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Disney, Dreams, and Divine Intervention

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Editor’s Note: FMS missioner Hannah Hagarty reflects on the meaning of a dream that brought up a childhood longing for global service and justice.

I found myself walking down the street with three stone goblins. I don’t remember the topic of conversation, but we were strolling along and chatting. I woke up. Who were those familiar creatures?

Victor, Hugo, and Laverne (Image Source: Disney Fandom)

Despite being the topic of scientific, philosophical, and religious study throughout history, the content and purpose of dreams are not fully understood.  Some believe dreams are a bi-products of decluttering the brain. Others believe dreams are divine interventions, or a necessary function for mental and emotional health.  This particular morning I was not concerned about the meaning of my dream. I just wanted to figure out who the chatty carved marble creatures were. I turned to the all knowing Google, searching through images of “animated stone talking goblins.” Three familiar faces popped up on my screen; Victor, Hugo, and Laverne; gargoyles from Disney’s animated classic, The Hunchback of Notre Dame.

I told my mom about this dream and she suggested that we watch the movie, reminding me that I used to play all day in my gypsy tent, wearing my gypsy jumper, pretending that I was Esmeralda.

The Hunchback of Notre Dame is not one of the Disney movies that I have rewatched as a young adult. I didn’t remember the movie at all while rewatching it with my mom. As the story unfolded I once again fell in love with the heroine.

Esmeralda is a gypsy who seeks sanctuary in the Church. She becomes friends with Quasimodo, the hunchback. No one has treated him with love or care his whole life, except Esmeralda; she sees through his deformities and accepts him for who he is, as a human being. He is an outcast, and so is she, as the Minister of Justice was trying to rid Paris of gypsies.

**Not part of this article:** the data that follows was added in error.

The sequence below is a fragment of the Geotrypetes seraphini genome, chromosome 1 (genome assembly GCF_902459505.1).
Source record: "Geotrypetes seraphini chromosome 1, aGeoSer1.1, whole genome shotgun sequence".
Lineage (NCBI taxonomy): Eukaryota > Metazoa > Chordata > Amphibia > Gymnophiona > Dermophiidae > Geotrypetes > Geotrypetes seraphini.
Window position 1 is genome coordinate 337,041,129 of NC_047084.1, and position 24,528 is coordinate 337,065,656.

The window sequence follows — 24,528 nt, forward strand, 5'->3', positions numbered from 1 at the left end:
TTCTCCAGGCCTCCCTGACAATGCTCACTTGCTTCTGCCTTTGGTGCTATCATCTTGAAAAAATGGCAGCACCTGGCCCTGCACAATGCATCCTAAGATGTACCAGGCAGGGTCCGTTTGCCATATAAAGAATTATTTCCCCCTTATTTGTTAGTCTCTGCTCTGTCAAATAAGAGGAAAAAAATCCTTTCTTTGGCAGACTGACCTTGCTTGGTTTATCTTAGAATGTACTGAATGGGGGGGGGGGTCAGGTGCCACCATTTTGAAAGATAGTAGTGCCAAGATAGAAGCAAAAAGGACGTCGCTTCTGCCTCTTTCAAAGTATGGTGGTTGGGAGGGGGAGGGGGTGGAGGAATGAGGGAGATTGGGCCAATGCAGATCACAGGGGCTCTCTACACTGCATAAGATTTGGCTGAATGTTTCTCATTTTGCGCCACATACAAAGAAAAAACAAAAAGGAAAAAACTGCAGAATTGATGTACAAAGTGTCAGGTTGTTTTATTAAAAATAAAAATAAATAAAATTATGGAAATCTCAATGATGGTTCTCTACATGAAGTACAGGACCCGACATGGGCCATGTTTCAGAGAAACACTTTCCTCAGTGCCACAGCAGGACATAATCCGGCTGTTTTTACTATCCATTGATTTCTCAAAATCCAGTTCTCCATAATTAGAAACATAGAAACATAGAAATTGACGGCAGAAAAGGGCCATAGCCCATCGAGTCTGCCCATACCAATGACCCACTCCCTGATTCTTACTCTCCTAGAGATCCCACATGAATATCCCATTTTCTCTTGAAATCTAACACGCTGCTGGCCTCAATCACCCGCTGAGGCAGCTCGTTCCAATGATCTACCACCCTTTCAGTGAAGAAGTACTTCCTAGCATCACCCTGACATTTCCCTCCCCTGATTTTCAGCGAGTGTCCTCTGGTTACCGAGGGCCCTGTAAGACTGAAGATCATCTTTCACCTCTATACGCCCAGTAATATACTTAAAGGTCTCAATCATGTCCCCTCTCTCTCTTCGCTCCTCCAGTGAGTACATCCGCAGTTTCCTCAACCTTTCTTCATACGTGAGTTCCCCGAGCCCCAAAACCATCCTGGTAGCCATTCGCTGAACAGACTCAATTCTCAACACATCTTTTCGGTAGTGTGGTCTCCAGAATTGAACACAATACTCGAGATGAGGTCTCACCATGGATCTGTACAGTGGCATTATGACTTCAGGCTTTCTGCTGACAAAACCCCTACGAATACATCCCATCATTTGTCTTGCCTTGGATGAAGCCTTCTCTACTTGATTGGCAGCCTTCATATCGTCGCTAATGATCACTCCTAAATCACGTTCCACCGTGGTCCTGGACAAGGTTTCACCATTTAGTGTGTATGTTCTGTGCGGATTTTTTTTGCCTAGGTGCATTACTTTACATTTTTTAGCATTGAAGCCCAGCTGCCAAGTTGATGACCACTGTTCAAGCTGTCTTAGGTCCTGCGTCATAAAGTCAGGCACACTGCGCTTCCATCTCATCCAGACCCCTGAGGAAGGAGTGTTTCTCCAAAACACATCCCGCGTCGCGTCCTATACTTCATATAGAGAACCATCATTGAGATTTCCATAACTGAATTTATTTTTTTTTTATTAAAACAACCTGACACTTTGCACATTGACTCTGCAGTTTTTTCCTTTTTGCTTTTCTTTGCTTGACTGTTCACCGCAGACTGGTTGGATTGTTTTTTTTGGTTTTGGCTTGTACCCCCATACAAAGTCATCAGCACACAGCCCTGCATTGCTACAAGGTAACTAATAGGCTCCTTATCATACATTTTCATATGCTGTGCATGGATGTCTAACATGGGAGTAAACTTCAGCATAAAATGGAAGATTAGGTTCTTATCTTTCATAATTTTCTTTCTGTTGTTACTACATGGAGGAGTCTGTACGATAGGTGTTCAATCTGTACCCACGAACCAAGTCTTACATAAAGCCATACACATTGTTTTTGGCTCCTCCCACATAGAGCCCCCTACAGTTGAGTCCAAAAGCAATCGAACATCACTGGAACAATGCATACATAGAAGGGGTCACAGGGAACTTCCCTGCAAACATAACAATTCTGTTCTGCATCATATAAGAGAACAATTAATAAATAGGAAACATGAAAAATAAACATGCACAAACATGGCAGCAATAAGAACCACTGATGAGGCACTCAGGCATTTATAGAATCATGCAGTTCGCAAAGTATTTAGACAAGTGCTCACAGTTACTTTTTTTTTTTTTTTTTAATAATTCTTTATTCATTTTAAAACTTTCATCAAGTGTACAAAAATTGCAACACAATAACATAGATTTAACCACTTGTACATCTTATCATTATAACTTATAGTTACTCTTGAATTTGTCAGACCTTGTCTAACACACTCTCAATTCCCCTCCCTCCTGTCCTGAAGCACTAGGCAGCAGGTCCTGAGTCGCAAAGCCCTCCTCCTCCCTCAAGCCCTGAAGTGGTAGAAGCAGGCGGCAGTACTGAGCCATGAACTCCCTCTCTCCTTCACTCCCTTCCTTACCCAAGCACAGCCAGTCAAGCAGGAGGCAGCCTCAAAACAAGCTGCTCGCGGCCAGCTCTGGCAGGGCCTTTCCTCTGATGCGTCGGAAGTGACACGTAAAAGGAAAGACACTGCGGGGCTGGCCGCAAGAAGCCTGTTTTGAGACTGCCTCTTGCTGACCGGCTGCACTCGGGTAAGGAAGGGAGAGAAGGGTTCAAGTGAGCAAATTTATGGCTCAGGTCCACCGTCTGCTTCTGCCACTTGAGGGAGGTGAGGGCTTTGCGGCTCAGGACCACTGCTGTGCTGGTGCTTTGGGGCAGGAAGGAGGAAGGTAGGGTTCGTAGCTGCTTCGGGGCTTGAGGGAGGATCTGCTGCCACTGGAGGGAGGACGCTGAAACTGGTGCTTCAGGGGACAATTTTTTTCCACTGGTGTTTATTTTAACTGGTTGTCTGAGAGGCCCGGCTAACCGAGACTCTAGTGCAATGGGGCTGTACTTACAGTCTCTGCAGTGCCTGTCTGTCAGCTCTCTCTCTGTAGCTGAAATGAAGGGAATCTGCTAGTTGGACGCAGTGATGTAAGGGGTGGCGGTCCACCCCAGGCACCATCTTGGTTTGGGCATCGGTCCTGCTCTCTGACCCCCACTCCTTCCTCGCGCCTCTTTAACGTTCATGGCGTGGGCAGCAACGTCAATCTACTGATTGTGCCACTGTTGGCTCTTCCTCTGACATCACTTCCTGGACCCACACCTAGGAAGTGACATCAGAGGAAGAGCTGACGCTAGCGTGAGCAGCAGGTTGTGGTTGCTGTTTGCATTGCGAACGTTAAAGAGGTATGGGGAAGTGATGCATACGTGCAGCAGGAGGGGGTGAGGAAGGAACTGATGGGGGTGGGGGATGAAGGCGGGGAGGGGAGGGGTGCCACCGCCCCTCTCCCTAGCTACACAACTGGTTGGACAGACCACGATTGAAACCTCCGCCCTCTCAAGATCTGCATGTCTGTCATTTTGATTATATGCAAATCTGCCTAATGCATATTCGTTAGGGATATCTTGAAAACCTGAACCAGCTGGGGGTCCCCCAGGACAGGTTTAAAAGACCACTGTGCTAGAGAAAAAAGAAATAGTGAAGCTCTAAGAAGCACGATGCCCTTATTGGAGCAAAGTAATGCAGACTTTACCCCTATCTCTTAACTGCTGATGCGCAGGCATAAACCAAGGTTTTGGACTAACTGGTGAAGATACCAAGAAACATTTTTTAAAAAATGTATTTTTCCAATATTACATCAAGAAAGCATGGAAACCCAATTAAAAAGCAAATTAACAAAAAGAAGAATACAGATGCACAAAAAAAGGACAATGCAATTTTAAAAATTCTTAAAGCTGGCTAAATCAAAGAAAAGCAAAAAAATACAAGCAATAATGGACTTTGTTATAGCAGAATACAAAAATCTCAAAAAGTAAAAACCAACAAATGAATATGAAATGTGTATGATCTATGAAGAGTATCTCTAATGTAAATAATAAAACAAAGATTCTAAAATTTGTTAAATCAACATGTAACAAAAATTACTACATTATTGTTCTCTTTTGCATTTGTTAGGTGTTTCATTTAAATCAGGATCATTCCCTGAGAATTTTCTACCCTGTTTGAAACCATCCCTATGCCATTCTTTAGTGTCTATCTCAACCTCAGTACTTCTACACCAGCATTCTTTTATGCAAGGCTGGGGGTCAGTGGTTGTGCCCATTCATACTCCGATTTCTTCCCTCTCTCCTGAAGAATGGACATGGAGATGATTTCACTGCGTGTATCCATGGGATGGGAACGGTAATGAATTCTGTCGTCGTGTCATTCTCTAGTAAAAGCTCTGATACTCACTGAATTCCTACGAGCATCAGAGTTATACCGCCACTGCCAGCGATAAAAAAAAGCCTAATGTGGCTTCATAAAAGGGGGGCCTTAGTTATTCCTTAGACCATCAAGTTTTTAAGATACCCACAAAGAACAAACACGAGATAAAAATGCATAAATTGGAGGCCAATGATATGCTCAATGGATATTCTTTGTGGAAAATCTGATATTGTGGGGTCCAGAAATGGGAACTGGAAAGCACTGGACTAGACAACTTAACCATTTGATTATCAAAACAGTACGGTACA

God help the Outcasts is a prayer that Esmeralda sings while she is walking through the cathedral after she witnesses how society treats Quasimodo, her people, and other outcasts. There was one part of the song that really caught my attention. “God help the outcasts, hungry from birth. Show them the mercy they don’t find on Earth. God help my people, we look to you still. God help the outcasts or nobody will.”

This song gave both my mom and me goosebumps. We paused the movie to process our dream theory. The chatty stone gargoyles came to me in my dream to remind me that ever since I was a little girl, I have wanted to be Esmeralda. Now, 20 years later, I have the opportunity to go accompany the marginalized. Actively seeking to be a vessel for God’s love and mercy; I will soon walk alongside the oppressed communities of Jamaica towards Christ’s love.

The song ends with “please help my people, the poor and down-trod. I thought we all were children of God. God help the outcasts, Children of God.”

We are all children of God. Jesus and his disciples were outcasts. By being with the “outcasts” I am with God. I see God in the oppressed and marginalized. God is present.

Watching this movie was a beautiful way to wrap up my time at home. It affirmed that I am doing what I am meant to be doing. Esmeralda was my favorite Disney princess as a little girl, and she is an advocate for social justice and equality.

Reflection Question: Have you been reminded of God’s calling for you through a dream?